Parking Fees for Street Parking in Neighborhoods -------------

Policy 31 on page 29
Questions:  What is the desired outcome from this?  Is there an expected reduction in car use?  If so how much.  What other cities our size do this?  If someone has people over for dinner how much do you anticipate they will have to pay to park for 2 hours in front of their house?  If someone's adult kids visit for a week, how much will they have to pay?

Parking Fees for Shopping, Dining Out, Movies, etc. ----------------

Still on page 29:
Questions:  Is there any possibility people will refuse to go to businesses where parking fees are required and instead go to places where there is free parking?  Will this hurt Sunnyvale businesses competing with neighboring communities?  Any measure from other communities of the effectiveness of this in reducing vehicle use?

Making Cars More Costly ------------------------

Still on page 29:

Questions:  What true costs are we talking about?  What does "improve the cost return attributable to driving" mean?  Are we also going to make more visible the "true costs" of public transit as well?  Currently, VTA fare recovery is about 12% so for every $2 bus ride, an additional $14 govt. subsidy is required.


From page 44 of draft LUTE:  "POLICY 62: Encourage the development of housing options with the goal that the majority of housing is owner-occupied."

Question: Does this mean more condos and fewer apartments?

The percent of people commuting by auto has risen to and leveled off at about 85% over the last few decades:

At most 8% bike to work:
Most people actually enjoy commuting and others don't mind it.  In one survey, only about 25% actually disliked commuting.

On average it is about 60% of Americans enjoy commuting.  Even among those who work in big cities, 47% actually enjoy their commute.  Getting them out of their cars will be a challenge.  Is it even realistic to try?  People have been preaching against sin for some time now and yet some people still sin  (or so I'm told).  One school of thought says that any plan requiring a change in human behavior is doomed to failure.  On the off chance they are right, what other avenues should be looked at? (click image to enlarge).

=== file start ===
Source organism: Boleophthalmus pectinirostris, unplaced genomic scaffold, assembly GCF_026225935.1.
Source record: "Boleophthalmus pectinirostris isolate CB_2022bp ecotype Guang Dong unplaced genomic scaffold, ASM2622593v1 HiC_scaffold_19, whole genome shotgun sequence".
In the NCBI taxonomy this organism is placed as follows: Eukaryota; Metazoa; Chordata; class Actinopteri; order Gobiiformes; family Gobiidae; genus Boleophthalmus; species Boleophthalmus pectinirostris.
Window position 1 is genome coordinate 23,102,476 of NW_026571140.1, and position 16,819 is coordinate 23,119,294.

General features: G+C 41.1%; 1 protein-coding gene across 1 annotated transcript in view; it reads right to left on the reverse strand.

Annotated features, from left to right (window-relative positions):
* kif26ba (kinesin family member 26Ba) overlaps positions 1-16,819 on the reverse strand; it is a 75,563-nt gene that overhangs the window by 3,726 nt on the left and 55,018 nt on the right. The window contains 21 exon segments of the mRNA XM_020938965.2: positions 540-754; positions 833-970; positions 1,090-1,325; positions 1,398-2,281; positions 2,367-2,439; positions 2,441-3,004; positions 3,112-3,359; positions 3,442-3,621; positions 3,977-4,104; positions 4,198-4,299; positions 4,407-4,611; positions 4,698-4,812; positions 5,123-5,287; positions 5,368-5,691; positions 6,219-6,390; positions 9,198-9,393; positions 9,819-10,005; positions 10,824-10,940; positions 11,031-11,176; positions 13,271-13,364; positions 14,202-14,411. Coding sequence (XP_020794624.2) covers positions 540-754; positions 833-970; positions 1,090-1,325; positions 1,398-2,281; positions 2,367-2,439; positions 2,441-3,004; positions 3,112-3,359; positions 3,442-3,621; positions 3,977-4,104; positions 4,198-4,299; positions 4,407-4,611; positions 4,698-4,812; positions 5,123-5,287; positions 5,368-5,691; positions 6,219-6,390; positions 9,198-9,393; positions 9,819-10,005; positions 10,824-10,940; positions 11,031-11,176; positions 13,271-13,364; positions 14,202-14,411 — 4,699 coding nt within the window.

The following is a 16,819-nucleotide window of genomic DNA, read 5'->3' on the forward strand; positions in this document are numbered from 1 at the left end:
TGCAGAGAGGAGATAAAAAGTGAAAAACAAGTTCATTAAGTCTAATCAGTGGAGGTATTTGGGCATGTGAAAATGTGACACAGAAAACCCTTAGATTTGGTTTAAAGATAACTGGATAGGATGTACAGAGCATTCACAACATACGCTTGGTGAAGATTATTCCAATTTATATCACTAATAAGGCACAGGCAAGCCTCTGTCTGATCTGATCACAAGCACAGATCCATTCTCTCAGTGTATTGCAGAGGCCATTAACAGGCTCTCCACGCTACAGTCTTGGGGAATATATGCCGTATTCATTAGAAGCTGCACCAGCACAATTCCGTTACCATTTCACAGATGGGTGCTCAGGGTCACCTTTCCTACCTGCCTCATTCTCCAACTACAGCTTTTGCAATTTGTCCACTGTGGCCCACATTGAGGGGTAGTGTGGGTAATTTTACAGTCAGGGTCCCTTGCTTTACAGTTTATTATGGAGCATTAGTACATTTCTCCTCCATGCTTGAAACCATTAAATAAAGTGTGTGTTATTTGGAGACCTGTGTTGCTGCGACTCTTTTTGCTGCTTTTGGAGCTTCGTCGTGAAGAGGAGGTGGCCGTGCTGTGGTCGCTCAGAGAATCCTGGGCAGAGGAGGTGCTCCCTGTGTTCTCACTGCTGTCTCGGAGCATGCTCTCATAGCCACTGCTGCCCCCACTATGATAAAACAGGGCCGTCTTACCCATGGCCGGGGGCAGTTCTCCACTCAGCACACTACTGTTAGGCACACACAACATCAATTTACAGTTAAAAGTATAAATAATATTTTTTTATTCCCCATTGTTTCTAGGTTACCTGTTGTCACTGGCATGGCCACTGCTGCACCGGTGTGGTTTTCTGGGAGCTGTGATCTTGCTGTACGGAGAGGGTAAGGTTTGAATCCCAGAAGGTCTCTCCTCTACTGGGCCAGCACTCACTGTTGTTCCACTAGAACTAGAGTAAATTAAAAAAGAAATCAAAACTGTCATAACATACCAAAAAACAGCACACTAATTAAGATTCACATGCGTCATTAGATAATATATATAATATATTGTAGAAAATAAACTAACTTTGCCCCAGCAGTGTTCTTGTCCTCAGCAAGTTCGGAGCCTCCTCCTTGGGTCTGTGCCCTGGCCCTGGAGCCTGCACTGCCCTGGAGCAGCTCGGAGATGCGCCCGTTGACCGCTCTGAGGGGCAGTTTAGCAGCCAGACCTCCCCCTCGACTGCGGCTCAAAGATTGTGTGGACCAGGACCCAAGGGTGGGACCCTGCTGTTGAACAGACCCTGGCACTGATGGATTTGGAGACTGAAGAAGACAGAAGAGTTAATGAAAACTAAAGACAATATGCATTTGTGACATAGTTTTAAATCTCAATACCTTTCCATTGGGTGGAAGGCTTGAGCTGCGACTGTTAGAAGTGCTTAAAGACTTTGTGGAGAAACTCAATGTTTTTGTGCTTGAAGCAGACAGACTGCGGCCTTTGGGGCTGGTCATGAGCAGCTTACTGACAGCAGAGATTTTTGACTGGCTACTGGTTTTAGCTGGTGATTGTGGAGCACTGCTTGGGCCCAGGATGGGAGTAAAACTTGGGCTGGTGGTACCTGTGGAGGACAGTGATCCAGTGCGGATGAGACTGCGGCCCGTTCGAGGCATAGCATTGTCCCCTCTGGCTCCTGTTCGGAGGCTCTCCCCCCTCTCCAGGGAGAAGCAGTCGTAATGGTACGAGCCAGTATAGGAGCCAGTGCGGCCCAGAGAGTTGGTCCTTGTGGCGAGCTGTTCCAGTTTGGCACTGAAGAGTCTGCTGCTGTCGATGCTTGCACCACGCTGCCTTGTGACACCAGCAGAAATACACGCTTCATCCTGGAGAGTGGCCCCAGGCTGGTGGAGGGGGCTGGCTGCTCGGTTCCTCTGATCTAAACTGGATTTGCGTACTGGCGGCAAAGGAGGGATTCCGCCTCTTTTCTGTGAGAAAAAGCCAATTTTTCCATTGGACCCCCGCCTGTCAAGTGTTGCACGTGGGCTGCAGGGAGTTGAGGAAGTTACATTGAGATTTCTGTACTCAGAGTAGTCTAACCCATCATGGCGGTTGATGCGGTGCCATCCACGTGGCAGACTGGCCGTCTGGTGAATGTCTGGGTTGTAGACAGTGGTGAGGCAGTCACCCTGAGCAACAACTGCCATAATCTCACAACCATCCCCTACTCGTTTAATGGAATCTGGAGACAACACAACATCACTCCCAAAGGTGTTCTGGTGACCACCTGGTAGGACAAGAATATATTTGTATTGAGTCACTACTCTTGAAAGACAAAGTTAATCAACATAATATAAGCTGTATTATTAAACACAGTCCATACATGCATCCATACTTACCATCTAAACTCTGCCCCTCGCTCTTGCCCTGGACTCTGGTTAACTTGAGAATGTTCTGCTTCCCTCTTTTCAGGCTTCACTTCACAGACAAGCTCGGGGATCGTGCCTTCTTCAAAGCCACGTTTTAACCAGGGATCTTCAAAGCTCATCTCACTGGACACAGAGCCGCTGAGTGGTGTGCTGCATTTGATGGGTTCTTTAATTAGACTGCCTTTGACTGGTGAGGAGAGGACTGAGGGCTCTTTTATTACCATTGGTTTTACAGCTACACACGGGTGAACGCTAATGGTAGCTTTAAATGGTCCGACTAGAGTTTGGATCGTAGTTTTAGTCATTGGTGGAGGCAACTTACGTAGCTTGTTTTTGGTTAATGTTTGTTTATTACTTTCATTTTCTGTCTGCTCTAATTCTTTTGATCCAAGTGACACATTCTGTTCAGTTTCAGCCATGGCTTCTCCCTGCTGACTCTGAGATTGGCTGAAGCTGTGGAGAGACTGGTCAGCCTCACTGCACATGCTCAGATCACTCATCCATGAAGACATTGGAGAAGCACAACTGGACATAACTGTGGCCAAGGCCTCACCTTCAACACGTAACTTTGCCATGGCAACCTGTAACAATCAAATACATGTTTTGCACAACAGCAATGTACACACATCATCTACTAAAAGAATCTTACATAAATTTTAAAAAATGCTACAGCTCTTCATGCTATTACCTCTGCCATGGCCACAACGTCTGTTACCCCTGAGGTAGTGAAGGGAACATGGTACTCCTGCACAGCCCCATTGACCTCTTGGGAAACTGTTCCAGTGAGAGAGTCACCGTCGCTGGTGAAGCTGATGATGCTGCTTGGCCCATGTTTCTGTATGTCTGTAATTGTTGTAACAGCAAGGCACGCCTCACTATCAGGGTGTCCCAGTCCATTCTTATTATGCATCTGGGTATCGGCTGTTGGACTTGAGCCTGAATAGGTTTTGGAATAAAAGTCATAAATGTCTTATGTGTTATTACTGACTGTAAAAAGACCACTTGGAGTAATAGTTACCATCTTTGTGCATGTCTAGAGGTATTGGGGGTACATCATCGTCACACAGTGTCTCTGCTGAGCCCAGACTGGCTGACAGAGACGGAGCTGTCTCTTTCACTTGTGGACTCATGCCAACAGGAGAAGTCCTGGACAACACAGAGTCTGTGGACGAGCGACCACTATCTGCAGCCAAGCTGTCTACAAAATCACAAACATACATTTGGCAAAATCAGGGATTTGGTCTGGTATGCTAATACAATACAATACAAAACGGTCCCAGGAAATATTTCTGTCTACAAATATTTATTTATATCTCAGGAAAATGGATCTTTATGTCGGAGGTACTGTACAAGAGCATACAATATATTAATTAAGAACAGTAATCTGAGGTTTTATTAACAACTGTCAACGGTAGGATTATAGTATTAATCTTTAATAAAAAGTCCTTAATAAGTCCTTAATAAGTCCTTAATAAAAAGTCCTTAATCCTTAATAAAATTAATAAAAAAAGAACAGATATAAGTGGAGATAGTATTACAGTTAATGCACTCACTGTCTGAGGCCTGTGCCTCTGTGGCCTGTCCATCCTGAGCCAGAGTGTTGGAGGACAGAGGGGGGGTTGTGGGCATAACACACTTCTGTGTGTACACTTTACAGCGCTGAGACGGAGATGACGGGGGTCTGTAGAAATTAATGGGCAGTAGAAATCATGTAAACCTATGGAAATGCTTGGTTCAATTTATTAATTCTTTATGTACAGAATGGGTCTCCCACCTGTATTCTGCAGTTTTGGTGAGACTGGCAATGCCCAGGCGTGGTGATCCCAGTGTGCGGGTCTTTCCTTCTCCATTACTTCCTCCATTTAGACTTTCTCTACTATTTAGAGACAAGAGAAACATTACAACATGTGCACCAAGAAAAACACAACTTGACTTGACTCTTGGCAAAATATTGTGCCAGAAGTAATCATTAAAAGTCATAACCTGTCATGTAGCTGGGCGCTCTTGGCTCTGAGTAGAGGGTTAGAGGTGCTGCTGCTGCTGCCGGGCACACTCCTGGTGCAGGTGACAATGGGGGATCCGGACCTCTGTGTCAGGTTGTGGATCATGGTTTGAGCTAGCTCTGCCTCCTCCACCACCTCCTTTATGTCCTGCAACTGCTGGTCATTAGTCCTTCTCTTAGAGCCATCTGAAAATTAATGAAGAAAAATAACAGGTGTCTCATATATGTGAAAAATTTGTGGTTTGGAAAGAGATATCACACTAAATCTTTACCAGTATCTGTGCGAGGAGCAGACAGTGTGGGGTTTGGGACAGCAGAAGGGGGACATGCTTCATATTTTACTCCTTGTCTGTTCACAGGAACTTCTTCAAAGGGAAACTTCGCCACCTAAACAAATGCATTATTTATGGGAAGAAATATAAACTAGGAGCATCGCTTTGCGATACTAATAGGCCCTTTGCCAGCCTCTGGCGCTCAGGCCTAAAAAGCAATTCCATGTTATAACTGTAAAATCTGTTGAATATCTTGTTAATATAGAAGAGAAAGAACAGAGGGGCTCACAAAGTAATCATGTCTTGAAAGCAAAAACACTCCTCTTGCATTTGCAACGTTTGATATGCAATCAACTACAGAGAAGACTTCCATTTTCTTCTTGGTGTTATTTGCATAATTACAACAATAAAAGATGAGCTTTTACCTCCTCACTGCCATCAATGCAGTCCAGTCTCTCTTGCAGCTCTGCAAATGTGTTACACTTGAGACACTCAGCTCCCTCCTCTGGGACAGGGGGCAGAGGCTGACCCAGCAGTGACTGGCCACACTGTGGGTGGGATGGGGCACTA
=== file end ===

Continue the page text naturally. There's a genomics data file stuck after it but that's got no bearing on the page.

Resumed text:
Wednesday, January 11, 2017

Home Energy Use 1

Heat Pumps for Residential Use

For the US as a whole, electricity is responsible for 43% of residential GHG emissions.  Natural gas for space heating and hot water heating is responsible for 46% of residential GHG emissions nationwide.  The remaining 11% is home heating oil, wood, & kerosene.  In California, where heating oil is seldom used, space heating and hot water heating are mostly gas comprising 52% of home energy use (click on chart to enlarge).

Space Heating + Water Heating = 52% of CA Home Energy Use
This represents about one third (33%) of annual home energy costs as seen in the next chart (click to enlarge):
It is fairly easy to eliminate the use of natural gas for these applications with electrically powered heat pumps, hot water heat pumps, and/or "tankless" hot water heaters.  If the source of the electricity is clean energy (like solar panels) then you have eliminated over 50% of residential GHGs.

"Comparative Energy Use of Residential Gas Furnaces and Electric Heat Pumps"

Below is a hybrid heat pump hot water heater in the Lowe's catalog.  The "hybrid" refers to the fact that when the outside air is really cold (below 40) an electric heating element will kick in.  Otherwise it uses the much more efficient electric heat pump.

The advantage of heat pumps is not only GHG reduction and the elimination of natural gas, (and of 'fracking') but a considerable cost savings as well as seen in the following chart (click chart to enlarge):
The annual heating costs of a Geothermal Heat Pump are only 32% that of a common natural gas furnace and even less costly than most other forms of heating.

How They Work